1 Requirements on operators of regulated social media platforms
(1) Operators of social media platforms on the register of regulated social media
platforms in section 5 (1) must have in place reasonable means to prevent
threatening content from being received by users of their service in the United
5 Kingdom during normal use of the service when the users--
(a) access the platforms, and
(b) have not requested the operator to allow the user to use the service
without filtering of threatening content.
(2) Operators must not activate an unfiltered service when requested by the user,
(a) the user has registered as over 18 years of age, and
(b) the request includes an age verification mechanism.
(3) In implementing an age verification mechanism operators must follow
guidance published by the age verification regulator.
(4) 15 In subsection (3), "age verification regulator" has the meaning given by section
17 of the Digital Economy Act 2017.
2 Duties of OFCOM
(1) OFCOM must assist, on request, the Secretary of State to meet his or her duties
in respect of the register of regulated social media platforms.
(2) 20 It shall be the duty of OFCOM to monitor and assess the performance of the
operators of regulated social media platforms in meeting the requirements of
3) In order to assess the adequacy of the arrangements of an operator of a
regulated social media platform to meet the requirements of section 1, OFCOM
(a) survey the content of the social media platform, and
Raees is a 2017 India action crime thriller by Rahul Dholakia.
Starring Sunny Leone, Shah Rukh Khan and Nawazuddin Siddiqui.
BBFC category cuts were required for a 12A rated 2017 cinema release. The film was banned in Pakistan.
Pakistan: Banned in February 2017
The film was banned in Pakistan due to its objectionable content. A source from the Central Board of Film Certification (CBFC) said:
Owing to subtle portrayal of Muslims as violent criminals and terrorists, the recommendations forwarded by the CBFC panel deemed the film is unsuitable for public screening.
We could not issue a certificate because the film portrays Islam and a particular Muslim sect in negative light.
The film is set in the early 80's and 90's in Gujarat. The fictitious story of a man who builds an empire in the state of Gujarat, the only state that still follows prohibition. It's a story about his rise and his relationships, which help him
become the single most powerful man in the state.
Update: A little more about the background for the ban
The problem, as FirstPost explains, is that Raees tells the true story of a Muslim in the 1980s who indulges in the trade of liquor. The movie was deemed insulting to Islam because it subtly portrays Muslims as criminals, violent
terrorists, wanted men, and gangsters.
In other words, it is an action film about a bootlegger who was a Muslim. The real-life individual who inspired the film became a Robin Hood-style folk hero and grew influential in politics.
Can't Pay? We'll Take It Away!
Channel 5, 28 September 2016, 21:00
Can't Pay? We'll Take It Away! is an observational documentary series that follows the work of High Court Enforcement Agents ( HCEAs ).
Ofcom received three complaints about the frequent use of offensive language broadcast just after the watershed which, the complainants considered was not appropriate.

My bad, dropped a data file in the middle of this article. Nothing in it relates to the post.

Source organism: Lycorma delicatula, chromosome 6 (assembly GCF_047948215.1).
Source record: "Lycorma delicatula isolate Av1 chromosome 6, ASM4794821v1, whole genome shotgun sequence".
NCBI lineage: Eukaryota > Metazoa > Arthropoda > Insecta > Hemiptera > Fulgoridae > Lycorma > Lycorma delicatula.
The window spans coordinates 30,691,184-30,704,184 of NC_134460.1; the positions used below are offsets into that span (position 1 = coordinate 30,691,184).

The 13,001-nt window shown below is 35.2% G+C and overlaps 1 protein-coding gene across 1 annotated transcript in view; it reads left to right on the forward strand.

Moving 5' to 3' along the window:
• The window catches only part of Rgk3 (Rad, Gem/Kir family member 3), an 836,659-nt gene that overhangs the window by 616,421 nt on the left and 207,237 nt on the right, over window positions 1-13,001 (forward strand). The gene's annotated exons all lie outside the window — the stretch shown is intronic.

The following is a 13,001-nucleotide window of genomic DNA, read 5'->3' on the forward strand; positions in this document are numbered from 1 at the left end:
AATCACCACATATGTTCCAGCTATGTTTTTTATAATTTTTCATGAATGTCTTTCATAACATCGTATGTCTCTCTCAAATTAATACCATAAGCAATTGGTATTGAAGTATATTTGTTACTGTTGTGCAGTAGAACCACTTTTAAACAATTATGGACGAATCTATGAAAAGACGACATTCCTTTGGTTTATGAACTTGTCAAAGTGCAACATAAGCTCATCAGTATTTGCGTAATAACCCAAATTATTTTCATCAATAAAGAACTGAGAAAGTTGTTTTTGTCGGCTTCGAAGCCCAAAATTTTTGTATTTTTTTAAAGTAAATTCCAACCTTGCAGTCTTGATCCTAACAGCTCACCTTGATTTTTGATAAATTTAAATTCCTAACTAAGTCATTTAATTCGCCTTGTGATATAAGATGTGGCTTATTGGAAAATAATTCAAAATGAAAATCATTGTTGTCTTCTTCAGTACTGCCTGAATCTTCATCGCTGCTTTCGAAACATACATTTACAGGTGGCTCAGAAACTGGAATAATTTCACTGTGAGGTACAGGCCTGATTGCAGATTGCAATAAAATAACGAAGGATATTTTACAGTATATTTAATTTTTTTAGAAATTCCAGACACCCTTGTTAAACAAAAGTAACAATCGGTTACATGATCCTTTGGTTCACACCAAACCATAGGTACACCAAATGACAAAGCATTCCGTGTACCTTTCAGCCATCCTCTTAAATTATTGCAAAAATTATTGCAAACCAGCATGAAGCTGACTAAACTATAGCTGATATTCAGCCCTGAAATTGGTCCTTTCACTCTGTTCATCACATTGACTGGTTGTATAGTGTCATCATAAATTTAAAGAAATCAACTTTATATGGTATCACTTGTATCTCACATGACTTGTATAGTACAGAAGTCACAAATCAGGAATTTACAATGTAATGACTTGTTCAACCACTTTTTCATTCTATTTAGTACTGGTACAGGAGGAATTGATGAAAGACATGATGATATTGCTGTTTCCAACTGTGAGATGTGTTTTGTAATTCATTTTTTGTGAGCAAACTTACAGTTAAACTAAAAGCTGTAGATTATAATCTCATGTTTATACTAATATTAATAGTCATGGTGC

The pre-programme information provided by the continuity announcer referred to: 206highly offensive language in Can't Pay? We'll Take It Away! Then, following the sponsorship credit, a warning was shown with a voiceover stating: Be
prepared for scenes of intense aggression and HIGHLY [emphasis in the original] offensive language from the very start and throughout, which may distress some viewers .
The first story in this episode, broadcast from 21:02, featured two HCEAs attempting to recover £5,000 from a man who requested that they should leave his property. From approximately 21:04, and for about three minutes, 15 instances of the most
offensive language were used, which consisted of 14 instances of the word fuck (and variations of it) and one instance of the word cunt .
Ofcom considered Rule 1.6 of the Code:
The transmission to more adult material must not be unduly abrupt at the watershed206For television, the strongest material should appear later in the schedule.
Channel 5 explained that its usual approach to ensure compliance with Rule 1.6 was that there should be no offensive language broadcast in the first seven minutes of a programme broadcast at 21:00 to ensure that the transition to more adult
material after the watershed was not too abrupt.
However, occasionally, and with regard to this particular episode, the Licensee explained that the editorial requirements of the programme meant that this position was varied. It said that it had permitted the offensive language on this occasion
because without it, the severity and volatility of the situation and the difficulties experienced by the HCEAs in carrying out their duties would have been unclear and incomprehensible to viewers. Channel 5 said that its decision to include the
most offensive language soon after the watershed was not taken lightly and that it had been referred up to the highest levels of Channel 5 .
Ofcom Decision: Breach of Rule 1.6
We acknowledged that there was a clear editorial context for the inclusion of the offensive language in the programme 203 to illustrate the type of challenging behaviour encountered by HCEAs in the course of their work. However, in Ofcom's view,